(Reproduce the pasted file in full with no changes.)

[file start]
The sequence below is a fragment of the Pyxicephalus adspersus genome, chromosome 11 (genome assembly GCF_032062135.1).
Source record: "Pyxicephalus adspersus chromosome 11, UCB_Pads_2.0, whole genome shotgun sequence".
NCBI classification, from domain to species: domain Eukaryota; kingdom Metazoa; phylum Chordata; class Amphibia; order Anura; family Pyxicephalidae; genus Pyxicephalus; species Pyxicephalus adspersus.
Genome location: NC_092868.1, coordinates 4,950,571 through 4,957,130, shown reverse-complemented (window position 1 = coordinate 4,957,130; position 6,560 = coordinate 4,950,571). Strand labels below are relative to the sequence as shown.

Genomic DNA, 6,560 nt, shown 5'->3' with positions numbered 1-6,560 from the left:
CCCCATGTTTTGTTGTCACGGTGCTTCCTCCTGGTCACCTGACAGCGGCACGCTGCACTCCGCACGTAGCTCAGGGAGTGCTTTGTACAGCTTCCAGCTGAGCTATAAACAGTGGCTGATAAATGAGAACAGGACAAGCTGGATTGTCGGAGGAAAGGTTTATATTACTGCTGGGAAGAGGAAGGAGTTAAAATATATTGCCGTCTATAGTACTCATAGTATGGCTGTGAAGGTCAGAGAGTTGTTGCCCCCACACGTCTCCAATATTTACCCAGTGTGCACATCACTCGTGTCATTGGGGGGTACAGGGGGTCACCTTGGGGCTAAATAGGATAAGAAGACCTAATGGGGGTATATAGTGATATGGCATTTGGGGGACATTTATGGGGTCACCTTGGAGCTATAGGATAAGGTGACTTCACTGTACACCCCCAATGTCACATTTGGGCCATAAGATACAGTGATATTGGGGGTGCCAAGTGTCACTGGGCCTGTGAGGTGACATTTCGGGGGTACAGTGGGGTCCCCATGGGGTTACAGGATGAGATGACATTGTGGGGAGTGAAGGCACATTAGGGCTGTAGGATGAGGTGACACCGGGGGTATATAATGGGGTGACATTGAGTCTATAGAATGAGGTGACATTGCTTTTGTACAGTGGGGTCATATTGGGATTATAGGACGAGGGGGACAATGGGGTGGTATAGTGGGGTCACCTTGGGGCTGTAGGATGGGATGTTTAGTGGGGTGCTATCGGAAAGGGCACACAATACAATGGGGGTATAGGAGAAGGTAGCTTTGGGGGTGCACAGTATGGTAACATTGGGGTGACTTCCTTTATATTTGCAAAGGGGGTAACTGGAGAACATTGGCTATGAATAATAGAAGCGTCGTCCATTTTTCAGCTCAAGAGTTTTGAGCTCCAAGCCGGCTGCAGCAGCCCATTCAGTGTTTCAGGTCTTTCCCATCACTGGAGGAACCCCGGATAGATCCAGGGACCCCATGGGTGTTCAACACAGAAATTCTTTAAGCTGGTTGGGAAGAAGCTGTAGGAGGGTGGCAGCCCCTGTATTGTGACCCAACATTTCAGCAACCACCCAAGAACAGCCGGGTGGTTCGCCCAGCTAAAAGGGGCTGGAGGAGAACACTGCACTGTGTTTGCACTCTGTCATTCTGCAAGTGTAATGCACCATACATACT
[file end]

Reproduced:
The sequence below is a fragment of the Pyxicephalus adspersus genome, chromosome 11 (genome assembly GCF_032062135.1).
Source record: "Pyxicephalus adspersus chromosome 11, UCB_Pads_2.0, whole genome shotgun sequence".
NCBI classification, from domain to species: domain Eukaryota; kingdom Metazoa; phylum Chordata; class Amphibia; order Anura; family Pyxicephalidae; genus Pyxicephalus; species Pyxicephalus adspersus.
Genome location: NC_092868.1, coordinates 4,950,571 through 4,957,130, shown reverse-complemented (window position 1 = coordinate 4,957,130; position 6,560 = coordinate 4,950,571). Strand labels below are relative to the sequence as shown.

Genomic DNA, 6,560 nt, shown 5'->3' with positions numbered 1-6,560 from the left:
CCCCATGTTTTGTTGTCACGGTGCTTCCTCCTGGTCACCTGACAGCGGCACGCTGCACTCCGCACGTAGCTCAGGGAGTGCTTTGTACAGCTTCCAGCTGAGCTATAAACAGTGGCTGATAAATGAGAACAGGACAAGCTGGATTGTCGGAGGAAAGGTTTATATTACTGCTGGGAAGAGGAAGGAGTTAAAATATATTGCCGTCTATAGTACTCATAGTATGGCTGTGAAGGTCAGAGAGTTGTTGCCCCCACACGTCTCCAATATTTACCCAGTGTGCACATCACTCGTGTCATTGGGGGGTACAGGGGGTCACCTTGGGGCTAAATAGGATAAGAAGACCTAATGGGGGTATATAGTGATATGGCATTTGGGGGACATTTATGGGGTCACCTTGGAGCTATAGGATAAGGTGACTTCACTGTACACCCCCAATGTCACATTTGGGCCATAAGATACAGTGATATTGGGGGTGCCAAGTGTCACTGGGCCTGTGAGGTGACATTTCGGGGGTACAGTGGGGTCCCCATGGGGTTACAGGATGAGATGACATTGTGGGGAGTGAAGGCACATTAGGGCTGTAGGATGAGGTGACACCGGGGGTATATAATGGGGTGACATTGAGTCTATAGAATGAGGTGACATTGCTTTTGTACAGTGGGGTCATATTGGGATTATAGGACGAGGGGGACAATGGGGTGGTATAGTGGGGTCACCTTGGGGCTGTAGGATGGGATGTTTAGTGGGGTGCTATCGGAAAGGGCACACAATACAATGGGGGTATAGGAGAAGGTAGCTTTGGGGGTGCACAGTATGGTAACATTGGGGTGACTTCCTTTATATTTGCAAAGGGGGTAACTGGAGAACATTGGCTATGAATAATAGAAGCGTCGTCCATTTTTCAGCTCAAGAGTTTTGAGCTCCAAGCCGGCTGCAGCAGCCCATTCAGTGTTTCAGGTCTTTCCCATCACTGGAGGAACCCCGGATAGATCCAGGGACCCCATGGGTGTTCAACACAGAAATTCTTTAAGCTGGTTGGGAAGAAGCTGTAGGAGGGTGGCAGCCCCTGTATTGTGACCCAACATTTCAGCAACCACCCAAGAACAGCCGGGTGGTTCGCCCAGCTAAAAGGGGCTGGAGGAGAACACTGCACTGTGTTTGCACTCTGTCATTCTGCAAGTGTAATGCACCATACATACT